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Using P.O.W.E.R.S. for Writing with L.D. Students

Lesson Plans > General > Learning Disabilities
 

Using P.O.W.E.R.S. for Writing with L.D. Students

Introduction
A student with learning disabilities has a major problem with organizational skills. The student with learning disabilities may often need more structured classes and assignments. It seems that more structured instruction works best with them also. The P.O.W.E.R. process for writing improvement is one structured instructional method that works very well with these students.

P.O.W.E.R.S. stands for (1) Pre-writing, (2) Organize, (3) Write, (4) Edit, (5) Revise, and (6) Share. It is an organized, step by step, means to improve a student's writing ability and skills.

The Instruction
The student will begin with the "Pre-writing" step in the method. There are several strategies that can be used in this step. The student should be allowed to use the strategy that works best for them, or the instructor can instruct them to use more than one to help the student discover which will work best for them. Some of the strategies are:

A. Observing, imagining, or reflecting
B. Keeping writing journals for ideas
C. Brainstorming
D. Free writing
E. Clustering or webbing
F. Doodling
G. Reading
H. Specific Writing Prompts

The next step is "Organize". The instructor should then model to the student one of the different means of organizing their ideas. This step helps the student to understand important parts, supporting ideas, and main ideas. There are also several ways to organize ideas. Some of those methods are:

A. Create an outline
B. Focused free writing
C. Arranging ideas into groups or categories
D. Creating a cluster or web
E. Numbering ideas
F. Answering (who? What? When, Where? And Why?)
G. Using index cards

The next step in the process is "Write". This is a rough or first draft of the writing. The instructor should have the students begin to write from the ideas they developed and organized. It is important to explain to the student that it is a draft or rough copy so they will not feel intimidated at this point to create a finalized piece of work.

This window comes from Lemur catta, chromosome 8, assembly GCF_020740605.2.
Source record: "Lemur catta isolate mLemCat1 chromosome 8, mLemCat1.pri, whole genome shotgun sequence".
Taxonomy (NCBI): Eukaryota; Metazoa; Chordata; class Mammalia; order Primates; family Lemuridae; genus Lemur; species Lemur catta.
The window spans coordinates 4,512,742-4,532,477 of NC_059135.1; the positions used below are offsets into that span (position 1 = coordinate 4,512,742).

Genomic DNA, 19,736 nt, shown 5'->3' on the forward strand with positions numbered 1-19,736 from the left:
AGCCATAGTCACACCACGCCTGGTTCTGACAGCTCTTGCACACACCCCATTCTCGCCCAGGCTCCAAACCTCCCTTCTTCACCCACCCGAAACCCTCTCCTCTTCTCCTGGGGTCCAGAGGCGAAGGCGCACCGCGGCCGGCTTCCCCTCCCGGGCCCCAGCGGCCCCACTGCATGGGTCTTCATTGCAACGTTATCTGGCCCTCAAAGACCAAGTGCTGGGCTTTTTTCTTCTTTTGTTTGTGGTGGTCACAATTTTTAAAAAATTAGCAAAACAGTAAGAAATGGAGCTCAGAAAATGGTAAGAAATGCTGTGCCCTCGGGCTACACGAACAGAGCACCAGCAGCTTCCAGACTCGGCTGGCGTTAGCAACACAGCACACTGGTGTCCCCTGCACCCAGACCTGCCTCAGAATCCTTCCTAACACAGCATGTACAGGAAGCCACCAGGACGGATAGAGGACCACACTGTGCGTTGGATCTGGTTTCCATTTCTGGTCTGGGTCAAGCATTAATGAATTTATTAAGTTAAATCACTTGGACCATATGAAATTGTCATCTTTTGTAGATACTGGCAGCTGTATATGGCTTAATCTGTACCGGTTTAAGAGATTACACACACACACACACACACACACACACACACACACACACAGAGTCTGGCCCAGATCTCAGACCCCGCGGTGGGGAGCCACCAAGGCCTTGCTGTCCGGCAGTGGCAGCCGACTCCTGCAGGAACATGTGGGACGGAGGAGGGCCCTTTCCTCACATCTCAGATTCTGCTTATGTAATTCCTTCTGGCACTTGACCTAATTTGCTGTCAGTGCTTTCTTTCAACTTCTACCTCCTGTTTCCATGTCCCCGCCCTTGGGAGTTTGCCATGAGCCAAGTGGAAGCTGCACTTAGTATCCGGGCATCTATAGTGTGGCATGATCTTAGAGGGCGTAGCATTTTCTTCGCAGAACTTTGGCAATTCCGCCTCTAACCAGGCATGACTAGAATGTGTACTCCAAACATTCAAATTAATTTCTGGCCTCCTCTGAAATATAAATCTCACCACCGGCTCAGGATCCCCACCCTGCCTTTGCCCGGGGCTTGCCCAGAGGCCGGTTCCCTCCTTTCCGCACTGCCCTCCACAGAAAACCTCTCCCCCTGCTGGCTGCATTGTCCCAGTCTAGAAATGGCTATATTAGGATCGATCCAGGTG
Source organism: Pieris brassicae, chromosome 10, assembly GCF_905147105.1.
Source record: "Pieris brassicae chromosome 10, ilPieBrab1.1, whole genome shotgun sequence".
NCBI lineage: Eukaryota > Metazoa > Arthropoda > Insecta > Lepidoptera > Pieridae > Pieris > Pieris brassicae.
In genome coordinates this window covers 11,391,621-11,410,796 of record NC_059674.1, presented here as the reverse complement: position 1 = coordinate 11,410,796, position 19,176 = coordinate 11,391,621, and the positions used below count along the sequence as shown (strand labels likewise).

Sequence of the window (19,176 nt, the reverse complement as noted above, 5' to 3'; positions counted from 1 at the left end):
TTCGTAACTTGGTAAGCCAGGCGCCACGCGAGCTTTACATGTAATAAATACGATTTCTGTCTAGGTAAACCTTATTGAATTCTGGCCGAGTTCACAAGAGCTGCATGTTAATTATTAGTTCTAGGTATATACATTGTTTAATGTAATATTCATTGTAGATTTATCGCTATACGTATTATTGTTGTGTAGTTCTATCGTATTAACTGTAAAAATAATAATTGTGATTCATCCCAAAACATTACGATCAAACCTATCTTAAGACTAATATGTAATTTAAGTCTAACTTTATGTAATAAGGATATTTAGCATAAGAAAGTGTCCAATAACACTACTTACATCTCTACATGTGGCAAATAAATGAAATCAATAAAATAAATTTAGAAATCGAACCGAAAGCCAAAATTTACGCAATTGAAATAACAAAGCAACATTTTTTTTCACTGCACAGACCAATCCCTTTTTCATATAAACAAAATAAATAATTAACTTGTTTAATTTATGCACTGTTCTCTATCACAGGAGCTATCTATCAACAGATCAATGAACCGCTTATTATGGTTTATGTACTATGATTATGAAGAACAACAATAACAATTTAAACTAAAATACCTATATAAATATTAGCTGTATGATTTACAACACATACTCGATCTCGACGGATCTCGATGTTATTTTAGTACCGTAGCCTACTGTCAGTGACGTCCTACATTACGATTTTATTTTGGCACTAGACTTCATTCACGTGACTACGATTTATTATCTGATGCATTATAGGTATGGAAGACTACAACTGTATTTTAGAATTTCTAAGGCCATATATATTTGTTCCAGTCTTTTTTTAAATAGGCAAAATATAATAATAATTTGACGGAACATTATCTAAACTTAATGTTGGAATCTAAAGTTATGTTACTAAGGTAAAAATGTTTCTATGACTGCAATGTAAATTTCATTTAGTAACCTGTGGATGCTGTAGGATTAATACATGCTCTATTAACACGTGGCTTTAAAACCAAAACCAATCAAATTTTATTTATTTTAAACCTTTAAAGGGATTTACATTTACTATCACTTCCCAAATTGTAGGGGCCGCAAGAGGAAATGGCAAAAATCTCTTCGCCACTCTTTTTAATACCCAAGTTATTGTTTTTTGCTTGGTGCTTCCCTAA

The next step is "Edit". Once the student has completed his or her first or rough draft, the editing process begins. The instructor has the option of choosing from or using all of these possible editors:

A. The student can edit their own work
B. Peers, friends, or siblings can edit
C. Any adult can edit; including parents
D. And of course the teacher can edit

There are several important questions to ask during the editing process. Asking these questions will help the student find and understand mistake better. Editing questions may include:

A. Does the writing make sense?
B. Is the writing sequenced?
C. Do you reach your audience?
D. Was the purpose accomplishment?
E. Is the information good or useful?
F. Are the words spelled correctly?
G. Is the capitalization and punctuation correct?
H. Has the appropriate language been used?

Once the editing process has been completed, the student is ready for the next step which is "Revise". The student is instructed to re-write his or her paper with all of the corrections that need to be made. It is important to remember to return to the "Edit" step after each revision. The student may need to go between the "Edit" and "Revise" steps several times before the paper is completed.

The final step, "Share", is the most important and rewarding to the student. In this step the student shares or publishes his or her writing for others to read or see. There are numerous ways in which the instructor can have the student share the writing. These are just a few suggestions on how the student can share his or her writing:

A. Reading it aloud to someone or the class
B. Printing copies for friends or classmates
C. Displaying the work in an appropriate place
D. Entering the writing in a school publication
E. Creating a class publication; brochure or newsletter
F. Placing the writing on the student's blog or web site

This information was obtained from "The P.O.W.E.R.S. of Writing: A Student’s Guide to the Writing Process, designed by Carl Young. 

Lesson by Marcus Simmons

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